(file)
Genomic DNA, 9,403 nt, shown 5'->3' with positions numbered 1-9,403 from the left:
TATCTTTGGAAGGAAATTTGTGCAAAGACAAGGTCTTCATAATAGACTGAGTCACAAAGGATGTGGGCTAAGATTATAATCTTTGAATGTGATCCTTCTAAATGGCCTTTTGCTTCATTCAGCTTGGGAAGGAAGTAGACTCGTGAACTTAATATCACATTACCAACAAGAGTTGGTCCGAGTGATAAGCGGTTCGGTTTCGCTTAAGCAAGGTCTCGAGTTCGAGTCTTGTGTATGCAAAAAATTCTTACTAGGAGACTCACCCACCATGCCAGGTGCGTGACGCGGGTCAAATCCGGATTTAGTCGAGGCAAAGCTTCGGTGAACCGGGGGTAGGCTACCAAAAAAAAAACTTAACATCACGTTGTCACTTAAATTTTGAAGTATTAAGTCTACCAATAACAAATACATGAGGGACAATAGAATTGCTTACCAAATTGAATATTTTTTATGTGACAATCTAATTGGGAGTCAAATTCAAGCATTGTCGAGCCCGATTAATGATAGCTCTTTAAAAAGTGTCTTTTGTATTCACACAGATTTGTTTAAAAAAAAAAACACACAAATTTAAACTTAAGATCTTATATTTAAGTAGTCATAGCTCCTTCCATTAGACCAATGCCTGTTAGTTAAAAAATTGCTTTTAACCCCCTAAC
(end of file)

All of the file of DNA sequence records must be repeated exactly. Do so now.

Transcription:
Genomic DNA, 9,403 nt, shown 5'->3' with positions numbered 1-9,403 from the left:
TATCTTTGGAAGGAAATTTGTGCAAAGACAAGGTCTTCATAATAGACTGAGTCACAAAGGATGTGGGCTAAGATTATAATCTTTGAATGTGATCCTTCTAAATGGCCTTTTGCTTCATTCAGCTTGGGAAGGAAGTAGACTCGTGAACTTAATATCACATTACCAACAAGAGTTGGTCCGAGTGATAAGCGGTTCGGTTTCGCTTAAGCAAGGTCTCGAGTTCGAGTCTTGTGTATGCAAAAAATTCTTACTAGGAGACTCACCCACCATGCCAGGTGCGTGACGCGGGTCAAATCCGGATTTAGTCGAGGCAAAGCTTCGGTGAACCGGGGGTAGGCTACCAAAAAAAAAACTTAACATCACGTTGTCACTTAAATTTTGAAGTATTAAGTCTACCAATAACAAATACATGAGGGACAATAGAATTGCTTACCAAATTGAATATTTTTTATGTGACAATCTAATTGGGAGTCAAATTCAAGCATTGTCGAGCCCGATTAATGATAGCTCTTTAAAAAGTGTCTTTTGTATTCACACAGATTTGTTTAAAAAAAAAAACACACAAATTTAAACTTAAGATCTTATATTTAAGTAGTCATAGCTCCTTCCATTAGACCAATGCCTGTTAGTTAAAAAATTGCTTTTAACCCCCTAAC